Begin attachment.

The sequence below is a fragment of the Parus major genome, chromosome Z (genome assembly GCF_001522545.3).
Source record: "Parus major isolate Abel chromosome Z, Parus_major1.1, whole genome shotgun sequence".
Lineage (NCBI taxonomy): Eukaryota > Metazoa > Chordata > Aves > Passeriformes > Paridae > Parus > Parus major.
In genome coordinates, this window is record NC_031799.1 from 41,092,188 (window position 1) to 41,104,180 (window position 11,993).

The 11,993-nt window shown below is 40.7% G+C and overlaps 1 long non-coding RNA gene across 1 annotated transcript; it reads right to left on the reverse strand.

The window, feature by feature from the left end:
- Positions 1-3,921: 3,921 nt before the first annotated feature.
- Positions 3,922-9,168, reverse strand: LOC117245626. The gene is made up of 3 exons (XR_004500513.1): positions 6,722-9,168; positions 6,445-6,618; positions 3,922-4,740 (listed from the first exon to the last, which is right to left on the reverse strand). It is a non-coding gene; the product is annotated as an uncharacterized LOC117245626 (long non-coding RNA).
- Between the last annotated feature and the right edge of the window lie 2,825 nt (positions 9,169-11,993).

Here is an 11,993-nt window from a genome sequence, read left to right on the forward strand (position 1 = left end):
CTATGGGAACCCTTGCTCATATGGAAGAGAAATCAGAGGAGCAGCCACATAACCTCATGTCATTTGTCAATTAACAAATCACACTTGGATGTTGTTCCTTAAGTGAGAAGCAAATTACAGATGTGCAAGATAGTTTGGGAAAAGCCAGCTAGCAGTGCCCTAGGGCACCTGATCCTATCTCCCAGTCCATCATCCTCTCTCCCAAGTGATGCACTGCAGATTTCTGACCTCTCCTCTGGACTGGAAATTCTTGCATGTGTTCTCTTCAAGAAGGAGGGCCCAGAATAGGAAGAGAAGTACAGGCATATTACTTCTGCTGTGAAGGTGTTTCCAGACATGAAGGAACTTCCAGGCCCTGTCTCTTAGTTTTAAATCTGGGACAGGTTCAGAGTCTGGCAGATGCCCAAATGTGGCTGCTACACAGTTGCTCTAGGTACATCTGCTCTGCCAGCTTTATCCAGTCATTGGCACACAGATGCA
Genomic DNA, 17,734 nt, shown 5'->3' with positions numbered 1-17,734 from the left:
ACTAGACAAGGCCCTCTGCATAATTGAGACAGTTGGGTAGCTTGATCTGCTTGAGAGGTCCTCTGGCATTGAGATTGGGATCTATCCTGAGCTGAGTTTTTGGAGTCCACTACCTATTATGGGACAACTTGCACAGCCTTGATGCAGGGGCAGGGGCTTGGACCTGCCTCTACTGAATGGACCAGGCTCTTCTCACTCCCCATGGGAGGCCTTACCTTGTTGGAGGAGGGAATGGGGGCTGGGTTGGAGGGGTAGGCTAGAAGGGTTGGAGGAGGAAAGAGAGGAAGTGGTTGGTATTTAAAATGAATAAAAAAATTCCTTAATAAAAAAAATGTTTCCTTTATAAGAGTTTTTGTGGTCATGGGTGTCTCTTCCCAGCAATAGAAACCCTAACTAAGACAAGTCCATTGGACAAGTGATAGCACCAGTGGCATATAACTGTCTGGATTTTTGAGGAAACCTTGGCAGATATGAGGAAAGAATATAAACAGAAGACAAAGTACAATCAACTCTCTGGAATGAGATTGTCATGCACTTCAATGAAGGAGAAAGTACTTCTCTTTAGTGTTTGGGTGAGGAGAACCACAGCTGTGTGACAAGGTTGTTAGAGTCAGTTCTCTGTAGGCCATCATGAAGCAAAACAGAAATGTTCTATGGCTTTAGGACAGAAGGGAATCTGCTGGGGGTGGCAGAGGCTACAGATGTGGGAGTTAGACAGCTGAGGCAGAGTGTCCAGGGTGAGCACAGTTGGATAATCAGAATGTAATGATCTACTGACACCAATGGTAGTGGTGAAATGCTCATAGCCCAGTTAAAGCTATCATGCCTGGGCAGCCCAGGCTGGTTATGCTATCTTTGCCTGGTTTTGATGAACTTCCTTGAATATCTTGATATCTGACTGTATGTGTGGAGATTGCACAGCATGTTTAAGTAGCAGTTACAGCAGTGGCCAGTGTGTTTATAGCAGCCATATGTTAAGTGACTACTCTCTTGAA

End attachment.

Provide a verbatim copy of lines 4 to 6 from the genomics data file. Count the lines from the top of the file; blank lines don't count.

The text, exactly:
In genome coordinates, this window is record NC_031799.1 from 41,092,188 (window position 1) to 41,104,180 (window position 11,993).

The 11,993-nt window shown below is 40.7% G+C and overlaps 1 long non-coding RNA gene across 1 annotated transcript; it reads right to left on the reverse strand.

The window, feature by feature from the left end: